The Indonesian odds are popular among bookmakers available in Indonesia. They are similar to Moneyline odds, except instead of taking $100 stake/profit into account, they consider 1 unit. For example, if Indonesian odds are -1.5, you need to bet $1.50 to win $1; if the odds are +1.5, you need to bet $1 to earn $1.50.

MALAY ODDS

The Malay odds are similar to American and Indonesian odds. The positive odds show the 1 unit profit while the negative odds show how much you need to bet to win 1 unit. For example, if Malay odds are -0.25, you need to bet $0.25 to win $1; if the odds are +0.25, you need to bet $1 to earn $0.25.

IMPLIED PROBABILITY

Implied probability converts the odds to probabilities. In other words, it shows what the chances of that particular bet to win are. For example, if your bet has an implied probability of 80%, it’s more likely that the bet will result in a win.

After thinking about it for a few minutes, the list of questions/calculations/algorithms I want to use odds to answer are:

- How much money will I get if I win the bet, aka. the return from the odds
- "I have made the bet and have no money, if I win, I will have X money"

- How much money do I gain by making and winning the bet, aka. the profit from the odds
- "If take the bet and win, I will be X better off than if I did not take the bet"
- In business speak I think this would be the "return on investment" on a successful project
- In game theory terms this would be one value in your outcome matrix (the other being the value of the bet as a loss)

- What probability of winning would make it so the bet is "fair", aka. implied probability from the odds
- "I need to think the probability of an event happening is X for it to be worth taking the bet"

- What are the "fair" odds, aka. odds from the implied probability
- "I think the true probability of an event is Y, I should take odds over X"
- "We are betting with friends, and the probability of the outcome is Y, we should make the odds X"

- Given two odds, what can we say about their relative likelihood?
- "How much less likely is Obama than Clinton to get the nomination?"

- Given multiple odds, what can we say about the odds of the difference between them?
- "What do the odds of Harris/Obama for the nomination/presidency say about their expected chances?"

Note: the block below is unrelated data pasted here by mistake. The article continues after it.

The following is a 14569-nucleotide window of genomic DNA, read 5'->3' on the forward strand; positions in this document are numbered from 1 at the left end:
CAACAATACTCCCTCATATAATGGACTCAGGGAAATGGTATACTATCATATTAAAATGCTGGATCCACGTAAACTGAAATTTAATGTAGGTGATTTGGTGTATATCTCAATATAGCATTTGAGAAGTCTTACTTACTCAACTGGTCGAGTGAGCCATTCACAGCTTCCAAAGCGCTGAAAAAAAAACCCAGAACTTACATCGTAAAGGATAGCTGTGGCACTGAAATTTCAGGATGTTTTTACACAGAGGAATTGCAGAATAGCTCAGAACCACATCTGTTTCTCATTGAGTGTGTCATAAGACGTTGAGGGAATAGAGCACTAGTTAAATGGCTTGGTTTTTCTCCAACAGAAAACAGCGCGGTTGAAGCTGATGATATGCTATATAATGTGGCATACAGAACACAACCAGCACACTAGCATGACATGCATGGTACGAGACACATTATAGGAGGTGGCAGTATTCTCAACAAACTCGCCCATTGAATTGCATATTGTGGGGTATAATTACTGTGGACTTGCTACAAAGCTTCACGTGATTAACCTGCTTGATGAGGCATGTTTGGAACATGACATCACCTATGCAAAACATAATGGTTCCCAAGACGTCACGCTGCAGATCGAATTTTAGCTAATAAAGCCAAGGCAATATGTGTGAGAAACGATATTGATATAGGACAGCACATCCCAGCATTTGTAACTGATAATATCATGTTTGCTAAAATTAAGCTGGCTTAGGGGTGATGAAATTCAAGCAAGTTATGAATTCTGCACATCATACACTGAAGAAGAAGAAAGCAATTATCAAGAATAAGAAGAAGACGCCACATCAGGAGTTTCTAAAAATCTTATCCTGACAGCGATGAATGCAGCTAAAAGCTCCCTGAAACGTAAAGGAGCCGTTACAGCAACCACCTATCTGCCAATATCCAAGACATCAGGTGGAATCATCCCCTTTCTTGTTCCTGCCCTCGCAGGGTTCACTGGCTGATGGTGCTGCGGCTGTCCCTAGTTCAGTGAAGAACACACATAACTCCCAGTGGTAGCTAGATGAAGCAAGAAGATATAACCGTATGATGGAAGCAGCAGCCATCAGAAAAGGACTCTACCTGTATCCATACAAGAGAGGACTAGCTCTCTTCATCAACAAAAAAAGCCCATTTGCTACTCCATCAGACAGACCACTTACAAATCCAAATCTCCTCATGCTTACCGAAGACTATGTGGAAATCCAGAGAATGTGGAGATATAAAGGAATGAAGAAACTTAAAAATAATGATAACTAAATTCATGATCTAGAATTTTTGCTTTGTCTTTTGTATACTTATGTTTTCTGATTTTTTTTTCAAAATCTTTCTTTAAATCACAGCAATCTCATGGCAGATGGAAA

We can examine the simplicity of the calculations with some examples. We could use the current US political odds, here are some. I have had to calculate American with an online converter, and the Hong Kong myself (as Decimal - 1).

Bet | Fraction | Decimal | American | Hong Kong |

Trump Wins | 8/13 | 1.61 | -163 | 0.61 |

Harris Wins | 23/10 | 3.3 | 230 | 2.3 |

Obama Wins | 26 | 27 | 2600 | 26 |

Republicans Win | 1/2 | 1.5 | -200 | 0.5 |

Harris Nominated | 2/13 | 1.15 | -667 | 0.15 |

Obama Nominated | 167/10 | 17.7 | 1670 | 16.7 |

Clinton Nominated | 40 | 41 | 4000 | 40 |

For each question above I have done an example sum and given a winner and loser in my opinion:

**Spoiler**

*Some example maths worked out*:

I have put $100 on Trump to win, if he does, I will have X money (Trump Wins | 8/13 | 1.61 | -163 | 0.61):

- 8/13 * 100 + 100 = $161
- 1.61 * 100 = $161 ## WINNER
- 1 - (100 / (-163)) = $161.34 ## LOSER
- 0.61 * 100 + 100 = $161

- 23/10 * 100 = $230
- (3.3 - 1) * 100 = $230 ## LOSER
- 230 = $230 ## WINNER
- 2.3 * 100 = $230

- One in 26 ## Joint WINNER
- One in (27 - 1) ## Joint LOSER
- One in (2600 / 100) ## Joint LOSER
- One in 26 ## Joint WINNER

- 1/(1+1/2) = 0.66
- 1/1.5 = 0.66 ## WINNER
- -(-200)/(-(-200-100)) = 0.66 ## LOSER
- 1/(1+0.5) = 0.66

- 1/0.25 = 4 ## Joint WINNER
- 1/0.25 + 1 = 5 ## Joint LOSER
- 1/0.25 * 100 = 400 ## Joint LOSER
- 1/0.25 = 4 ## Joint WINNER

- (40+1)/(167/10+1) = 2.316384
- (41)/(17.7) = 2.316384 ## WINNER
- 1670/4000 = 2.316384 ## LOSER
- (16.7+1)/(40+1) = 2.316384

- ((26+1)/(16.7+1)) / ((2.3+1)/(0.15+1)) = 0.5315871
- (27/17.7) / (3.3/1.15) = 0.5315871 ## WINNER
- I am not even trying ## LOSER
- ((26+1)/(16.7+1)) / ((2.3+1)/(0.15+1)) = 0.5315871

**Spoiler**

*Relevant bit of the table and working for decimal*:

Bet | Fraction | Decimal | American | Hong Kong |

Harris Wins | 23/10 | 3.3 | 230 | 2.3 |

Obama Wins | 26 | 27 | 2600 | 26 |

Harris Nominated | 2/13 | 1.15 | -667 | 0.15 |

Obama Nominated | 167/10 | 17.7 | 1670 | 16.7 |

Harris Wins = Harris Nominated * (Dems win | Harris)

Obama Wins = Obama Nominated * (Dems win | Obama)

3.3 = 1.15 * (Dems win | Harris)

27 = 17.7 * (Dems win | Obama)

3.3/1.15 = (Dems win | Harris)

27/17.7 = (Dems win | Obama)

(Dems win | Obama) / (Dems win | Harris) = (27/17.7) / (3.35/1.15)

A way to count them is 1 for win, -1 lose, 0.5 if joint:

Fraction | 0.5 |

Decimal | 2 |

American | -3.5 |

Hong Kong | 0.5 |

I think I agree with the outcome, if not the method. Decimal does very easily convert to and from probabilities. I think Fraction and Hong Kong work well for the sort of profit/lose calculations that you should be doing when gambling, with each having pluses and minus's (though I think I do prefer Hong Kong now I know about it).

American is awful. Why have two different systems depending on the odds, that are so hard to compare? I wonder if it is just to make it harder for the punters to give the bookies an advantage.